John Wade Hampton
(1918 - 1999)
Born in New York City and then settling in Scottsdale, Arizona, John (Johnny) Hampton became a renowned painter and sculptor of cowboy life that he grew to know first hand from living much of his life in the Southwest.
He was raised in Brooklyn and developed a love for the West from seeing Tom Mix movies. Acting out his fantasy of becoming a cowboy, he used pretended he was roping cows by using his mother’s clothesline. He began illustration pulp magazines with western themes while he was in high school and at age sixteen, won a contest for sketch artists. When World War II began, he served in an Intelligence capacity in the South Pacific.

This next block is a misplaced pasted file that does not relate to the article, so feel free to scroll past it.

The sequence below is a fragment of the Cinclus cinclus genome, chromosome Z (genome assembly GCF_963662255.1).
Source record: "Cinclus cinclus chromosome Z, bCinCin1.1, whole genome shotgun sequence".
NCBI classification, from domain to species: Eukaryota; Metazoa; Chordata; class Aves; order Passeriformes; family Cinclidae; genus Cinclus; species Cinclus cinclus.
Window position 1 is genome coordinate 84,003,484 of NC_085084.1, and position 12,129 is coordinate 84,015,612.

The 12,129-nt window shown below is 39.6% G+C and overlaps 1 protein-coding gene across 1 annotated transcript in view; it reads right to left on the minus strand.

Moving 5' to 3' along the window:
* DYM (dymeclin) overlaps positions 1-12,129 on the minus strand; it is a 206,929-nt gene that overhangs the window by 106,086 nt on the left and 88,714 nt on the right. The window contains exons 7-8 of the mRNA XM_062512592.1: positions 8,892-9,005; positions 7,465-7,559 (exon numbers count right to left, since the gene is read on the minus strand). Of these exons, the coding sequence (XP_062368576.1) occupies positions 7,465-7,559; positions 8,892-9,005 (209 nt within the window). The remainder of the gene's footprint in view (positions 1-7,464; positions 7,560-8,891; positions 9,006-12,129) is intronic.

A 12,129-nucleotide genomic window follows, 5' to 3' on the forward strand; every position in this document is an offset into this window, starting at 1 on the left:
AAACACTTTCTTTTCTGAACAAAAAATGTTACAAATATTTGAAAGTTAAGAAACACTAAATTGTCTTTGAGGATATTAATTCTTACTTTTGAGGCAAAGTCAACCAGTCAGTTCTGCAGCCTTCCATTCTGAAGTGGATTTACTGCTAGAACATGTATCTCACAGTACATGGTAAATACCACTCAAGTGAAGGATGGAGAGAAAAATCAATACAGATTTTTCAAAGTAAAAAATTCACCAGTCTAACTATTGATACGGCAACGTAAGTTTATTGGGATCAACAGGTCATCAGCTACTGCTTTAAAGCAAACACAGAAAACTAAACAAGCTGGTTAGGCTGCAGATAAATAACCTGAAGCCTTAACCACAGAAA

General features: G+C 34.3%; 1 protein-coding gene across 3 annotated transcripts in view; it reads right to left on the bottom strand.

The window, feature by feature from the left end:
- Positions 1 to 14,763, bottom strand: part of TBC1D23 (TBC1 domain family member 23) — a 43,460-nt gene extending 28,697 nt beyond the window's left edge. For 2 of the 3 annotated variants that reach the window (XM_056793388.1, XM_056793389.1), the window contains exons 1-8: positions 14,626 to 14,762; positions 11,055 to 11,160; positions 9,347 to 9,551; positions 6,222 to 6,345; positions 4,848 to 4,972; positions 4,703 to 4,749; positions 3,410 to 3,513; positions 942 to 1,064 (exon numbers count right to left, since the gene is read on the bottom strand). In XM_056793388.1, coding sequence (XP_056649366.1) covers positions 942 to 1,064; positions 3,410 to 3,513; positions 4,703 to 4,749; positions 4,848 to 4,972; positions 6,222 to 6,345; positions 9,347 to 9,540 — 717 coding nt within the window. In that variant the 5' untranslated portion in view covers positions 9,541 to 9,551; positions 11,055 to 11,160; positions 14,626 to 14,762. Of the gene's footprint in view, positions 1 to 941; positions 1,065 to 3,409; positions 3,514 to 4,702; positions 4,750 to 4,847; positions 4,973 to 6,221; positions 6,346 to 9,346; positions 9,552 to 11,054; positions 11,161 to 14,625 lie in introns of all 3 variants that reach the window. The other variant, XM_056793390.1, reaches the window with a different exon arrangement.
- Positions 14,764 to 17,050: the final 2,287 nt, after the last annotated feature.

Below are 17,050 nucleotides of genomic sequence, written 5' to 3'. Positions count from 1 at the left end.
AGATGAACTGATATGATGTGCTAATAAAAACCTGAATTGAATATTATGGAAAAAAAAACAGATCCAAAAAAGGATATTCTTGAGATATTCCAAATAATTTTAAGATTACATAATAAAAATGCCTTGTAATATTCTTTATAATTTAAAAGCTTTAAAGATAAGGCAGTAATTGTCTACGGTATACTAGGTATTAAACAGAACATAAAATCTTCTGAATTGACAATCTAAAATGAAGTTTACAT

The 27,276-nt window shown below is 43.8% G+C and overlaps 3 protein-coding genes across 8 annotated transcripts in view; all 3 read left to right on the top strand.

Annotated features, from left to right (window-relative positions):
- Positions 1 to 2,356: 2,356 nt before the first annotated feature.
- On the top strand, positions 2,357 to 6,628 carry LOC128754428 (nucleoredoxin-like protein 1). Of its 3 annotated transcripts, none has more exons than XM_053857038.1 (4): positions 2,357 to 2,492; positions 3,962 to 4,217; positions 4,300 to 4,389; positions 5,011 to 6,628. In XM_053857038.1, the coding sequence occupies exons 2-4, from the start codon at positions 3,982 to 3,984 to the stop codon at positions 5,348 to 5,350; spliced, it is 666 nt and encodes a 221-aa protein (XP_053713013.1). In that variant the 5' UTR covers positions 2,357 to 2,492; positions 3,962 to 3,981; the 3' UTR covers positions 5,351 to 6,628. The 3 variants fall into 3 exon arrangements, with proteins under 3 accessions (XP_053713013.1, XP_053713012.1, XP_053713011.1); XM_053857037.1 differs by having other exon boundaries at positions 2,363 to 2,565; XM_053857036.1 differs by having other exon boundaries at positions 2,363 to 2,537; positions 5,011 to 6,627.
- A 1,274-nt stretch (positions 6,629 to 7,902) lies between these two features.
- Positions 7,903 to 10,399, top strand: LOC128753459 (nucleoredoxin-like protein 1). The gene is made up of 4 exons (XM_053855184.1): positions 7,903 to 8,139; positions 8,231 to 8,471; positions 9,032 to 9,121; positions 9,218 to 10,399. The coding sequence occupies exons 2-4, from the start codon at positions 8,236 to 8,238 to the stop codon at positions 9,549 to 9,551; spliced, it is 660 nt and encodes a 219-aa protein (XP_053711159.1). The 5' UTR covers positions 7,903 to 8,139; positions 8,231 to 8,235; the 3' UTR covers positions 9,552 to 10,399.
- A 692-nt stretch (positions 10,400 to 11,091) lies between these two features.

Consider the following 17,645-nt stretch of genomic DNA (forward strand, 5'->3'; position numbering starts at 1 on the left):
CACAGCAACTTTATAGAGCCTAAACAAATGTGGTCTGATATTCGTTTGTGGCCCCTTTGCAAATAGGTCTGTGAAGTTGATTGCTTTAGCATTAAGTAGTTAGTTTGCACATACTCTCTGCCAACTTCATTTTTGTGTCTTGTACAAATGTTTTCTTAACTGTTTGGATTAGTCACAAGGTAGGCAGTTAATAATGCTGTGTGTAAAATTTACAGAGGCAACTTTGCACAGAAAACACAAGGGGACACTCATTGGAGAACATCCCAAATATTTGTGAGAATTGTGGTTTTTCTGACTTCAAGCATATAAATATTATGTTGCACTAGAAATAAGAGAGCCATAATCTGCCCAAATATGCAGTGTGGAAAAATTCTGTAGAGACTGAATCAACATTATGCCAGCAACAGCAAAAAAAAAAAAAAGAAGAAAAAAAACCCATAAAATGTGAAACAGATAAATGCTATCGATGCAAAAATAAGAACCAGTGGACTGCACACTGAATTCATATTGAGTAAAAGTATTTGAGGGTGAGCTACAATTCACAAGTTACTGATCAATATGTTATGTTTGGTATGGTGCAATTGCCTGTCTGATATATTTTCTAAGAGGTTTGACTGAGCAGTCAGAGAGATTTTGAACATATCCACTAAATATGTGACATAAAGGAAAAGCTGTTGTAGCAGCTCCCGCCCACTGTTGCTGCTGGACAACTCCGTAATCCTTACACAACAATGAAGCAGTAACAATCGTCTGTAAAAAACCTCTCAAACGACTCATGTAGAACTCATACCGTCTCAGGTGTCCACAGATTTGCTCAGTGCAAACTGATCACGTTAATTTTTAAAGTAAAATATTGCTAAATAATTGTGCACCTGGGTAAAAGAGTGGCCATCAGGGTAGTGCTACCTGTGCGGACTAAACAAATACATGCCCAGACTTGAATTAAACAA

Having assisted Fred Harman with the comic strip “Red Ryder,” he used the proceeds after the War to buy a small ranch near Silver City, New Mexico, in order to get a taste of the cowboy life that so intrigued him. He stayed there for twelve years before moving to Arizona where he lived in Prescott, Cave Creek, Scottsdale, Phoenix and finally in Sonoita, where he was living at the time of his death.
In 1977, John Hampton completed his first bronze and won the Gold Medal from the Cowboy Artists of America, an organization of which he was a founder and president.
[From the archives of AskART]